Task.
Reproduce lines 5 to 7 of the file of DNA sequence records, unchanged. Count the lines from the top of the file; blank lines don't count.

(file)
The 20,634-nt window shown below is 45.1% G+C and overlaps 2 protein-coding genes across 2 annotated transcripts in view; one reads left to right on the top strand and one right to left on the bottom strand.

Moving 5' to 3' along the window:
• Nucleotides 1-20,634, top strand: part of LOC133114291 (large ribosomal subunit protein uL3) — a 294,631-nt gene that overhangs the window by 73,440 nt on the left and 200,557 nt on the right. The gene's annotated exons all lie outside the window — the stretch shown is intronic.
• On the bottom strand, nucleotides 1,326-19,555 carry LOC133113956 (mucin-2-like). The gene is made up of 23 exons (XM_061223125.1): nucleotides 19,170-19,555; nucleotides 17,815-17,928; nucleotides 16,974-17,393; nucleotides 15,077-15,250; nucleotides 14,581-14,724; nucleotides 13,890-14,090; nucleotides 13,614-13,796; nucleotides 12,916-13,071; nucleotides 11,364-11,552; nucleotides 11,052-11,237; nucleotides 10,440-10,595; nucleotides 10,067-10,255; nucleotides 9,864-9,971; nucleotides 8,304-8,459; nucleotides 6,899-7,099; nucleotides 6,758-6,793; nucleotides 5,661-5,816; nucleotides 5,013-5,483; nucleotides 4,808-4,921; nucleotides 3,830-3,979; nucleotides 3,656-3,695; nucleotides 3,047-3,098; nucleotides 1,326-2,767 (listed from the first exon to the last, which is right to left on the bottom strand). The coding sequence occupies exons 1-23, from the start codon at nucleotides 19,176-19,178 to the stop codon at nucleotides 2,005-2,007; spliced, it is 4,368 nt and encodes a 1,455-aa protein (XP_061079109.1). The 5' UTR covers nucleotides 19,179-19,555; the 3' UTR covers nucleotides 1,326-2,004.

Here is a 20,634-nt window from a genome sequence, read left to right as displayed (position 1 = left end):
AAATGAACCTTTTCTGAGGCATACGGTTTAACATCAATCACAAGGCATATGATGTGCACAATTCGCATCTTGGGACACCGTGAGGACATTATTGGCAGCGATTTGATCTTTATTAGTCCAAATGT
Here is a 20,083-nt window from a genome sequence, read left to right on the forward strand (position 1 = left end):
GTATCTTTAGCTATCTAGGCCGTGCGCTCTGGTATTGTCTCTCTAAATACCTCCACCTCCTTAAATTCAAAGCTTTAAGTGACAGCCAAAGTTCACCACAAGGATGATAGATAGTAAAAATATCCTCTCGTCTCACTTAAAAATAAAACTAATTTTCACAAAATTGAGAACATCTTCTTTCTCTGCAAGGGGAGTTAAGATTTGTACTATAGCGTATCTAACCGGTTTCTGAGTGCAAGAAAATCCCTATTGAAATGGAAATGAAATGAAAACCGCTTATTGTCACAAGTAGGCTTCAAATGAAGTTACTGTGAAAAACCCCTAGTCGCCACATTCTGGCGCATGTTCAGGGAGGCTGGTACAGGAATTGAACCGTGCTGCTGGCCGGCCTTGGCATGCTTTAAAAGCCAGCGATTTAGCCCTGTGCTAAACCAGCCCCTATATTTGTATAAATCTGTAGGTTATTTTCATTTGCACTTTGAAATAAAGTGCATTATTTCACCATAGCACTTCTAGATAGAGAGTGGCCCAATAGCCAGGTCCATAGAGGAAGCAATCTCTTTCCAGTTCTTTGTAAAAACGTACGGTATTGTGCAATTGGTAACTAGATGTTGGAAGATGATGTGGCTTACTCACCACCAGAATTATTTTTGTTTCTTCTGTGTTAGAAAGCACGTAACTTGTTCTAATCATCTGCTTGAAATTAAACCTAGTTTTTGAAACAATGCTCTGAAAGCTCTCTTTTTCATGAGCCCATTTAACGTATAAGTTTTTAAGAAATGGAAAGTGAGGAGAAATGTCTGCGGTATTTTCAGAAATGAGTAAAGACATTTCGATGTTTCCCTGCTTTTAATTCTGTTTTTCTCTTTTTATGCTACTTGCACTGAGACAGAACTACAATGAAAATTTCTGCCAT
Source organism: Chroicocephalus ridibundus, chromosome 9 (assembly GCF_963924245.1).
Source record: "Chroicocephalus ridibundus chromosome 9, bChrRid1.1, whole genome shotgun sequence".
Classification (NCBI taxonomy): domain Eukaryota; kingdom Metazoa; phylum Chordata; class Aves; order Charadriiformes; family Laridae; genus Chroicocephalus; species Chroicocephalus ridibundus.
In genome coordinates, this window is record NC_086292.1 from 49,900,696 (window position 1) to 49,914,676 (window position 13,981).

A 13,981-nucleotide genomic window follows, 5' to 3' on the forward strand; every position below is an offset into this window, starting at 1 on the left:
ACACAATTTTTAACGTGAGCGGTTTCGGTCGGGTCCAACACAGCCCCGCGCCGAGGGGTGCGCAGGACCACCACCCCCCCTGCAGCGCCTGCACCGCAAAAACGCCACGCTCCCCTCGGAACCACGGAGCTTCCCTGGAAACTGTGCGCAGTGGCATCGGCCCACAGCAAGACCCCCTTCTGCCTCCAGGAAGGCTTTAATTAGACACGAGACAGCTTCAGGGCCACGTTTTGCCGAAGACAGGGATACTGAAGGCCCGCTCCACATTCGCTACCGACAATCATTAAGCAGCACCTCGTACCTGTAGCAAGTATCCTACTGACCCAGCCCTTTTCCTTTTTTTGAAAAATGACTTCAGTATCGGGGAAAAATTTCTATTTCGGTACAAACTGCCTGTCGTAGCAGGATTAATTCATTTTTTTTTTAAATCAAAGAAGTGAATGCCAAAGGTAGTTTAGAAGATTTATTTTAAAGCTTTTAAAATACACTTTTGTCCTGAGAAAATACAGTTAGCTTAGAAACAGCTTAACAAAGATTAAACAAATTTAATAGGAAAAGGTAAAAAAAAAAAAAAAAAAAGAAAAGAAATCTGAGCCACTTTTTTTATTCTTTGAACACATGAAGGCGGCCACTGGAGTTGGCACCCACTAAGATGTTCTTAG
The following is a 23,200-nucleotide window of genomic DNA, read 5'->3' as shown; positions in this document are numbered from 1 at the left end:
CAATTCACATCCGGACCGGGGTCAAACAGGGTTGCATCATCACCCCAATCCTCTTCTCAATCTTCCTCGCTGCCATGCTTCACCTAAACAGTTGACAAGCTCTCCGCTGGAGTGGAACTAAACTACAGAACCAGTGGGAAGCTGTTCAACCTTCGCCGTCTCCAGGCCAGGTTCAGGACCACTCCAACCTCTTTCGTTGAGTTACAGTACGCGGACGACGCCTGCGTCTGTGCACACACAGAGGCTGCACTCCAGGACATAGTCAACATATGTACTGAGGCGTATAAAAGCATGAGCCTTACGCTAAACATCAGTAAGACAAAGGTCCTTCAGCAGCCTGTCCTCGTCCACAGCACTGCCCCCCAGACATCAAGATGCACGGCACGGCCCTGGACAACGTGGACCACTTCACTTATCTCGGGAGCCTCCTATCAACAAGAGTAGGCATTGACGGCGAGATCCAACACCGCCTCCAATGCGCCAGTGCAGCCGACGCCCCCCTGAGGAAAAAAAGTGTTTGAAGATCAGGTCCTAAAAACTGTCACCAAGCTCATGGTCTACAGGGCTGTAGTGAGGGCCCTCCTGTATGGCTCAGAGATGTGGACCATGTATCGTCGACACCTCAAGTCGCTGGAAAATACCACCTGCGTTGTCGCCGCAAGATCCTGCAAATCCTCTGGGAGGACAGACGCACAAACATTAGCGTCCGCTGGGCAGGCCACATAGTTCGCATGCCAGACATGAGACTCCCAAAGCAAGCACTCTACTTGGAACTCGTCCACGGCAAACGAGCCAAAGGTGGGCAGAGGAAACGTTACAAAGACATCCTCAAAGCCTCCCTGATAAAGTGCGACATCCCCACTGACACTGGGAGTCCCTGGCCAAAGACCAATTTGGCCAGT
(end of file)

Here is a 20,634-nt window from a genome sequence, read left to right as displayed (position 1 = left end):
AAATGAACCTTTTCTGAGGCATACGGTTTAACATCAATCACAAGGCATATGATGTGCACAATTCGCATCTTGGGACACCGTGAGGACATTATTGGCAGCGATTTGATCTTTATTAGTCCAAATGT
Here is a 20,083-nt window from a genome sequence, read left to right on the forward strand (position 1 = left end):